Letter Of Credit Is Independent Of And Unqualified By Contract Of Sale Or Underlying Transactions- SC Reiterates
The Supreme Court has observed that a letter of credit is independent of and unqualified by the contract of sale or underlying transactions.
The Court has set aside and quashed the judgment passed by the National Consumer Disputes Redressal Commission and has restored the judgment and order passed by the State Consumer Dispute Redressal Commission.
The bench of Justice B.R. Gavai and Justice B.V. Nagarathna while explaining how the letter of credit is issued and how it works, observed that "in international transactions, letter of credit is used as a mode of ensuring payment and performance of the contractual terms. A letter of credit is a document issued by a bank (issuing bank) on behalf of a party (applicant) in favour of another party (beneficiary) under which, the issuing bank undertakes to pay to the beneficiary, certain sums of money subject to compliance of the terms and conditions of the letter of credit. The letter of credit is issued in favour of a beneficiary on the request of an applicant after furnishing securities as may be demanded by the issuing bank."
In this case, the appellant entered into a contract with County Seat Stores, New York for export of two hundred and thirty-four (234) packages of MN's 100% CTN Twill messenger bags for a total invoice value of US$ 31,920 (equivalent to Rs.13,79,901/- approximately). The mode of payment was agreed to be through a Letter of Credit against the Forwarder Cargo Receipt. For the said purpose, the consignee appointed Bank of Bostons as the purchaser's bank through which the letter of Credit was opened.
After shipping the goods, the appellant presented the documents including FCR to its Bank for negotiating with the Bank of Boston to release the payment against the Letter of Credit, which could not be honoured on account of discrepancies in the FCR. The appellant neither received the goods back nor did they get any payment in respect of the said goods. The appellant approached the State Commission and was awarded the compensation of Rs.13,79,901/- towards the loss suffered, Rs.50,000/- towards the compensation for mental agony and harassment and rs.10,000/- towards cost of litigation, to be paid by the respondents. The said compensation was reduced by the National Commission to Rs.10,000/- only along with an interest at the rate of 9% per annum from the date of filing the complaint till the date of payment.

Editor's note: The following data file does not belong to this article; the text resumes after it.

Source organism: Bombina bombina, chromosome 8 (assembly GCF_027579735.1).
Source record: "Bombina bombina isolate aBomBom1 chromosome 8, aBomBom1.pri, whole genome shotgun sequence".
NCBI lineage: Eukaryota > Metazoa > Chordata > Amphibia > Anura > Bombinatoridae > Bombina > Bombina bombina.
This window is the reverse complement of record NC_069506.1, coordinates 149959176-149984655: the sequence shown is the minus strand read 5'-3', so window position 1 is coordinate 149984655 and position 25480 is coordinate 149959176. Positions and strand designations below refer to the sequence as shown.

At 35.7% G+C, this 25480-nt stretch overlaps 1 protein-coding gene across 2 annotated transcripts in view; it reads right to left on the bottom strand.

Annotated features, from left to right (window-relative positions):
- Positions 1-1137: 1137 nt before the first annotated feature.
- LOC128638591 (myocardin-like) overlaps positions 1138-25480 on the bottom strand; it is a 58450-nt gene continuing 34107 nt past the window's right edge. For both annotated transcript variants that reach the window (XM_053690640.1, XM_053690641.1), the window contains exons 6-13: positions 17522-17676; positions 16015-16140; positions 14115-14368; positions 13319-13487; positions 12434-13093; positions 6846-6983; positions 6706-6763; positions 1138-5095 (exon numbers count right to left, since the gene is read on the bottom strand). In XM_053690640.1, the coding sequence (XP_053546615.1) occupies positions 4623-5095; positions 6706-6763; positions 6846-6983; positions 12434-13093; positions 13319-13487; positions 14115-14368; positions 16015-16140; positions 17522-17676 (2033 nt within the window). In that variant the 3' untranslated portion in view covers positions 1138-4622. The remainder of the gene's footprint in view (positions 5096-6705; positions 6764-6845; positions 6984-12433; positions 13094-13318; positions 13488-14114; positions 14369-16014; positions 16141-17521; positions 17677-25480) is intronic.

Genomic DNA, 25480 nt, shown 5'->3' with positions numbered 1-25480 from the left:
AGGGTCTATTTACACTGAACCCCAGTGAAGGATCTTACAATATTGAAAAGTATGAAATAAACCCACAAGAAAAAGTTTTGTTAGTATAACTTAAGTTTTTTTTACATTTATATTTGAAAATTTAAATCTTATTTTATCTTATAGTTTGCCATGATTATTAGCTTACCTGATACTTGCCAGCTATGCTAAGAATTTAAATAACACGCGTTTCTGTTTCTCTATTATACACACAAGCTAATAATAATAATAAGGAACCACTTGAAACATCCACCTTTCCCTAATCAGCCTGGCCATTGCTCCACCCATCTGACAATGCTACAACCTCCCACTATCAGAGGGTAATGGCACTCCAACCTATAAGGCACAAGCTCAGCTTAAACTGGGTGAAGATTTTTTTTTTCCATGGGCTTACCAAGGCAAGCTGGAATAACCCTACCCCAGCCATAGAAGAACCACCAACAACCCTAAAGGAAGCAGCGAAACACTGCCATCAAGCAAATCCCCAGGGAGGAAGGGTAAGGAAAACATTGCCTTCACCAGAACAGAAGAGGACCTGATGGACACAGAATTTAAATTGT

Aggrieved, the Appellant approached the Supreme Court.
Advocate T.L. Garg appeared for the Appellant and Advocate Sudhanshu S. Choudhari and Advocate Vikas Kumar appeared for the Respondent.
The Apex Court observed that in international transactions, letter of credit is used as a mode of ensuring payment and performance of the contractual terms and relied on its decision in Hindustan Steel Workers Construction Ltd. V G.S. Atwal & Co. (Engineers) (P) Ltd. [ (1995) 6 SCC 76] wherein it was held that a letter of credit is independent of and unqualified by the contract of sale or underlying transactions The autonomy of an irrevocable LOC is entitled to protection and as a rule, courts refrain from interfering with that autonomy. If courts interfere in such transactions, it would be prone to misuse by the applicant party to gain undue advantage leaving the issuing bank at peril in the international financial market.
The Apex Court further observed that there was a deficiency in rendering services by the respondents which led to the bank refusing to accept/honour the documents including the FCR and the same was returned to the bank of the appellant and due to refusal of honouring the said documents, the sale consideration was not paid to the appellant herein who suffered loss as well as mental harassment and agony.
Accordingly, the appeal was allowed and the judgment of the National Commission was set aside by the Court.
Cause Title- M/s Bawa Paulins Pvt. Ltd. v. UPS Freight Services (India) Pvt. Ltd. and Another